WASHINGTON (NEWSnet/AP) — The Supreme Court sided with Native American tribes Thursday in a dispute with the federal government over the cost of health care administration when tribes handle programs on behalf of their own communities.

The 5-4 decision means the government will cover millions in overhead costs that two tribes incurred after they took over the programs under a law meant to give Native Americans local control.

The Department of Health and Human Services argued it wasn’t responsible for the costs associated with billing insurance companies, Medicare and Medicaid.

The federal Indian Health Service has provided tribal health care since the 1800s under treaty obligations, but the facilities are often inadequate and understaffed, the San Carlos Apache Tribe in Arizona said in court documents.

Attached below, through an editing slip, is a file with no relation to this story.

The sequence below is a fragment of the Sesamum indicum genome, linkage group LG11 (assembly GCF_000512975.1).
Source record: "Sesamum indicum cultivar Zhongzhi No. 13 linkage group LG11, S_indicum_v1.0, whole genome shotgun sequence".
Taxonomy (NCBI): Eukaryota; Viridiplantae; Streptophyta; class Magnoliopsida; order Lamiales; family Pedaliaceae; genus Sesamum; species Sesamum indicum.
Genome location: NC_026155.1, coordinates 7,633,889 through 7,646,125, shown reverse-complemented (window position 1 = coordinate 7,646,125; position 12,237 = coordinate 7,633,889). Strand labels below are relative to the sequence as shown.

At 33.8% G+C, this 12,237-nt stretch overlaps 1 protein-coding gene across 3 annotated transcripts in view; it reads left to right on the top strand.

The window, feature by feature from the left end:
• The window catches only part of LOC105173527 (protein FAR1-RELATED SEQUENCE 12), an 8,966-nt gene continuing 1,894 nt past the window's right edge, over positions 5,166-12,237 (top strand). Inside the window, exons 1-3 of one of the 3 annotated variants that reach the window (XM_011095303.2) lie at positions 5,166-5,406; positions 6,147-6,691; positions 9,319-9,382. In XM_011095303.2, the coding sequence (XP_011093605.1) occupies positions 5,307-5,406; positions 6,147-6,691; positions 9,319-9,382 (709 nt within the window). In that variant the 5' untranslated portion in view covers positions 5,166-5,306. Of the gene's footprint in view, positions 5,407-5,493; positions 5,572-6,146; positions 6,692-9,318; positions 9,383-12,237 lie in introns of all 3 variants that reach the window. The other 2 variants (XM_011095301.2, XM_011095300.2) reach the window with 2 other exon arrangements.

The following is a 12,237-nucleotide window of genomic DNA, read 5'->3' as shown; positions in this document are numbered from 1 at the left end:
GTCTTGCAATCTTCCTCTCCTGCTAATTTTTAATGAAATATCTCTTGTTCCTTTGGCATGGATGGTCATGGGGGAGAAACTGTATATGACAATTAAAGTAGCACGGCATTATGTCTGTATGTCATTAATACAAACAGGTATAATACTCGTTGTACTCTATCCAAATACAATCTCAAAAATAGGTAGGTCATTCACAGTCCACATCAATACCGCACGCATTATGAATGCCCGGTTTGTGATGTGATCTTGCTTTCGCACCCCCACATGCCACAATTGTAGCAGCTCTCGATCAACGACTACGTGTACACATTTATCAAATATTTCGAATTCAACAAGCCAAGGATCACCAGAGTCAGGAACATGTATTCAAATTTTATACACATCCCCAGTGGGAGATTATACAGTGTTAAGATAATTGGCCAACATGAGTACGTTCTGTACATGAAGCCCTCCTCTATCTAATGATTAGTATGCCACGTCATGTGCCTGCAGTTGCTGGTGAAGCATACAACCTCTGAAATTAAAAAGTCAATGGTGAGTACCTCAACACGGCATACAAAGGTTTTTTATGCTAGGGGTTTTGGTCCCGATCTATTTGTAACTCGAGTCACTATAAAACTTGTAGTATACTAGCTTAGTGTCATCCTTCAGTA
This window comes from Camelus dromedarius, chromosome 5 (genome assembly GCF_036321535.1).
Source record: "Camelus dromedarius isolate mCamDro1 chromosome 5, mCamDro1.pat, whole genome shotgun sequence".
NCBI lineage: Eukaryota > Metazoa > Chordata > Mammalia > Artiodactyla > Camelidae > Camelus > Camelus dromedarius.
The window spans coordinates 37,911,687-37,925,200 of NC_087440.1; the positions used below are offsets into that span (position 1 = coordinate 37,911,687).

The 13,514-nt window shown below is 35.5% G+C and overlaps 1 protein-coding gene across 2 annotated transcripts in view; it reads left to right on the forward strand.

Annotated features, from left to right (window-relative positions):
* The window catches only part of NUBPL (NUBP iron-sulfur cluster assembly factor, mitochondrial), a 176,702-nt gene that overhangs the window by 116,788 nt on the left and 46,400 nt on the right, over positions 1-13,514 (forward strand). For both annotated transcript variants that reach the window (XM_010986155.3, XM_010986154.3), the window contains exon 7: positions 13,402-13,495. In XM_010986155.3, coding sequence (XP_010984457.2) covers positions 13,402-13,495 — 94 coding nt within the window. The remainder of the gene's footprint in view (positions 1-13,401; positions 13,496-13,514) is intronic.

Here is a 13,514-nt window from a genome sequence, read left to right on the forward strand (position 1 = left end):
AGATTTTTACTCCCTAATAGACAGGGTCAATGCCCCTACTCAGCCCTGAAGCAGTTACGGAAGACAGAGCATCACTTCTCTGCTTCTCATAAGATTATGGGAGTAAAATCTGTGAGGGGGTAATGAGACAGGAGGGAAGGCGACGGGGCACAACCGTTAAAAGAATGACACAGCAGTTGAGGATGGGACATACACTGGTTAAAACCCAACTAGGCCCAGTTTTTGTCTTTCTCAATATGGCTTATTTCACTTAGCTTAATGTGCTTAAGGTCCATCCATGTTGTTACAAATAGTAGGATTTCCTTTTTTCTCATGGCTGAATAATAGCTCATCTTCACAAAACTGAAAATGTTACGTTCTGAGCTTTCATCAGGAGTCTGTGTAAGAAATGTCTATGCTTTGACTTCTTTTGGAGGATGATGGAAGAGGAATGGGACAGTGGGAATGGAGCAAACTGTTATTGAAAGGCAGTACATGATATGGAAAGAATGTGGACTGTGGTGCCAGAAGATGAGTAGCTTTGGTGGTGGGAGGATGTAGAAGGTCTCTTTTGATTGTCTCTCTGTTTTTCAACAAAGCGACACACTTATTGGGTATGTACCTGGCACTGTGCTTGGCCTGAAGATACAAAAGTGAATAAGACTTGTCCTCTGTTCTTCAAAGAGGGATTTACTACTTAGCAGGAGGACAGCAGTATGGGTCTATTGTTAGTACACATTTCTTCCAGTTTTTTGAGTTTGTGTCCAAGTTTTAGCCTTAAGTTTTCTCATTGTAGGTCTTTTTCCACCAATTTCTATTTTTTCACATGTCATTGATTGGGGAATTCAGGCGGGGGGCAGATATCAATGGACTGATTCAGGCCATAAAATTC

Health care spending per person by the IHS is just one-third of federal spending in the rest of the country, the Northern Arapaho Tribe in Wyoming said in court documents. Native American tribal populations have an average life expectancy of about 65 years, nearly 11 years less than the U.S. as a whole.

The tribes contracted with IHS to run their own programs ranging from emergency services to substance-abuse treatment.

The agency paid the tribes the money it would have spent to run those services, but the contract didn't include the administrative costs for billing insurance companies or Medicare and Medicaid.

The tribes had to do the billing themselves.

The work cost the San Carlos Apache Tribe nearly $3 million in overhead over three years and the Northern Arapaho Tribe $1.5 million over a two-year period, they said.

Two lower courts agreed with the tribes.

The majority of federally recognized tribes now contract with IHS to run at least part of their own health care programming, and reimbursing billing costs for all those programs could total between $800 million and $2 billion per year, the agency said.

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